US court denies woman's appeal of Cristiano Ronaldo's 2010 hush-money settlement in Vegas rape case

RENO, Nev. (AP) — A U.S. appeals court sided Tuesday with Cristiano Ronaldo, rejecting an appeal by the lawyer for a woman trying to force the international soccer star to pay millions more than the $375,000 in hush money he paid her after she accused him of raping her in 2009.

Kathryn Mayorga's lawyer had asked the 9th Circuit Court of Appeals to overturn a federal judge's dismissal of the case in Las Vegas in June 2022 and reopen the civil lawsuit she filed in 2018.

They argued U.S. District Judge Jennifer Dorsey should not have rejected Mayorga's attempts to unseal and make public the confidentiality agreement she signed in 2010 in accepting payments from Ronaldo.

A three-judge panel of the San Francisco-based appellate court disagreed. It also rejected their argument that the judge abused her discretion by dismissing the case with prejudice, which prevented Mayorga from refiling the case, and took the unusual step of levying a $335,000 fine against her lawyer, Leslie Mark Stovall.

“The district court clearly recognized the gravity of dismissing the case and accordingly provided a thorough analysis, amply supported by factual findings,” Judge Johnnie Rawlinson wrote in Tuesday's 6-page opinion.

The Associated Press generally does not name people who say they are victims of sexual assault, but Mayorga gave consent through her lawyers, including Stovall, to make her name public.

Ronaldo is one of the most recognizable and richest athletes in the world. He leads his home country Portugal’s national team and has played for the Spanish team Real Madrid, the Italian club Juventus and Manchester United in England. He now plays for the Saudi Arabian professional team Al Nassr.

In dismissing the case in Nevada, Dorsey sanctioned Stovall for “bad faith,” saying he had improperly attempted to use documents that were leaked or stolen in a cyberattack to pursue Mayorga’s case.

Stovall told the 9th Circuit panel during oral arguments in October that Mayorga wasn’t bound by the confidentiality agreement because Ronaldo or his associates violated it before the German news outlet, Der Spiegel, published an article in April 2017 titled “Cristiano Ronaldo’s Secret” based on documents obtained from “the whistleblower portal Football Leaks.”

Las Vegas police reopened a rape investigation after Mayorga’s lawsuit was filed, but Clark County District Attorney Steve Wolfson decided in 2019 not to pursue criminal charges. He said too much time had passed and evidence failed to show that Mayorga’s accusation could be proven to a jury.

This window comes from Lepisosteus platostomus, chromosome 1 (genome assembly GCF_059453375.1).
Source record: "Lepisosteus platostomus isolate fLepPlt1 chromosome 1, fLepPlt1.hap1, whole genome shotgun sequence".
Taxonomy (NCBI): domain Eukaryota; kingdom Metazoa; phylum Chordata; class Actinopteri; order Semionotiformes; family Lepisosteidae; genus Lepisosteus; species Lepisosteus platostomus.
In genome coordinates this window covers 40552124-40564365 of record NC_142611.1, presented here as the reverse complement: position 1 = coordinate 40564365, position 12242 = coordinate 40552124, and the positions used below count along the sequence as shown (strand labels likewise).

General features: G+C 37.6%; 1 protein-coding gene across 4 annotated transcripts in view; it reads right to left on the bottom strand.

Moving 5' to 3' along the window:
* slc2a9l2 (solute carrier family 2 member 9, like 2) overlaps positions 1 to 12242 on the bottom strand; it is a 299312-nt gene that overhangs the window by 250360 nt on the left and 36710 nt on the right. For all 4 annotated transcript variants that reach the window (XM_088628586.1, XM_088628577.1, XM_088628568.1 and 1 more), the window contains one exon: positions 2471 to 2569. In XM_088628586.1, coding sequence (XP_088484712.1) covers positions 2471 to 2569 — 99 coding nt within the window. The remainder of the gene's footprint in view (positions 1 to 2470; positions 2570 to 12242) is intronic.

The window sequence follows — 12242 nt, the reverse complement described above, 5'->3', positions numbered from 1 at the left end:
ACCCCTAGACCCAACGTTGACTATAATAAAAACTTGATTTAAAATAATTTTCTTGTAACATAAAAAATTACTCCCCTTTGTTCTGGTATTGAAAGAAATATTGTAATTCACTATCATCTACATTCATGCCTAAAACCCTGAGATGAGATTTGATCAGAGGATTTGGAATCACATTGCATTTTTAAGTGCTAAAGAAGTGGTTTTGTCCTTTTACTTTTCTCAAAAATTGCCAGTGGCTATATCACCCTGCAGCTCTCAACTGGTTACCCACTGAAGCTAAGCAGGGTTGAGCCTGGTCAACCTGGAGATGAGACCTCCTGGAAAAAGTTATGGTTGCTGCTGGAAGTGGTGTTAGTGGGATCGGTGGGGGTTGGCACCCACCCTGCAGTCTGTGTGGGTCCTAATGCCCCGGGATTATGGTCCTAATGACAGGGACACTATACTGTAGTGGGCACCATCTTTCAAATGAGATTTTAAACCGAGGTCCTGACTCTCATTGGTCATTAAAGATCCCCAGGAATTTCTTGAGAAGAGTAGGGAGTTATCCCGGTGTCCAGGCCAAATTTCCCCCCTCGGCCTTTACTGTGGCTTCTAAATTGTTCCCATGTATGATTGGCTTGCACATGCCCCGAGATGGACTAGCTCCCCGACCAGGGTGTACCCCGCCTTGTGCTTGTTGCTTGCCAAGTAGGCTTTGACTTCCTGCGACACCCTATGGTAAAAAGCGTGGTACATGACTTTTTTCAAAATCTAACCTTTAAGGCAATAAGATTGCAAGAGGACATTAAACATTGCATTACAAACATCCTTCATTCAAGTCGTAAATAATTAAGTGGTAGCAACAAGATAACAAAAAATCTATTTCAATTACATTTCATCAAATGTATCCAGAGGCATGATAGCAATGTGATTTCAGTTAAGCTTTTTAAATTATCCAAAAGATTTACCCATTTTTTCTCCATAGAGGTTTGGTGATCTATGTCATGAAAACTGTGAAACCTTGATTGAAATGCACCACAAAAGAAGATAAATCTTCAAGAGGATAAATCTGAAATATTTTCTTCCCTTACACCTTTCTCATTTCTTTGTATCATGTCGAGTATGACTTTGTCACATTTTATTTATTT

Mayorga, a former teacher and model from the Las Vegas area, was 25 when she met Ronaldo at a nightclub in 2009 and went with him and other people to his hotel suite. She alleges in her lawsuit filed almost a decade later that the soccer star, then 24, sexually assaulted her in a bedroom.

Ronaldo, through his lawyers, maintained the sex was consensual and that the confidentiality agreement reached in 2010 was valid. Stovall acknowledged that Mayorga received the $375,000.

Mayorga's lawsuit claimed conspiracy, defamation, breach of contract, coercion and fraud. By the time Dorsey threw out the case, Stovall claimed Mayorga should receive for more than $25 million in damages.

The 9th Circuit ruling on Tuesday noted the 2010 settlement “lay dormant until 2017, when ... `Football Leaks' released hundreds of documents through a cyber hack of Ronaldo's former attorneys."

“Despite the settlement and confidentiality agreement between Ronaldo and Mayorga, Stovall sought and used documents from 'Football Leaks' — including those clearly marked attorney-client privileged — to prosecute a new lawsuit on behalf of Mayorga against Ronaldo,” the circuit court said.

Judge Dorsey “properly held that Ronaldo did not waive or otherwise forfeit his claim of attorney-client privilege as to the 'Football Leaks' documents," it said.

The appellate judges specifically rejected Stoval's argument that Ronaldo failed to adequately safeguard the documents.

“Before the leak, his attorneys employed cybersecurity tools to protect their files," the ruling said. “As the district court noted, Ronaldo mistakenly produced the course of ‘navigating this unorthodox predicament,' kicked off by Mayorga's counsel's 'unprincipled conduct' long before, and instituted vigorous efforts to protect the documents afterwards."

“The district court did not abuse its discretion when it found that a case-terminating sanction was appropriate,” the ruling said.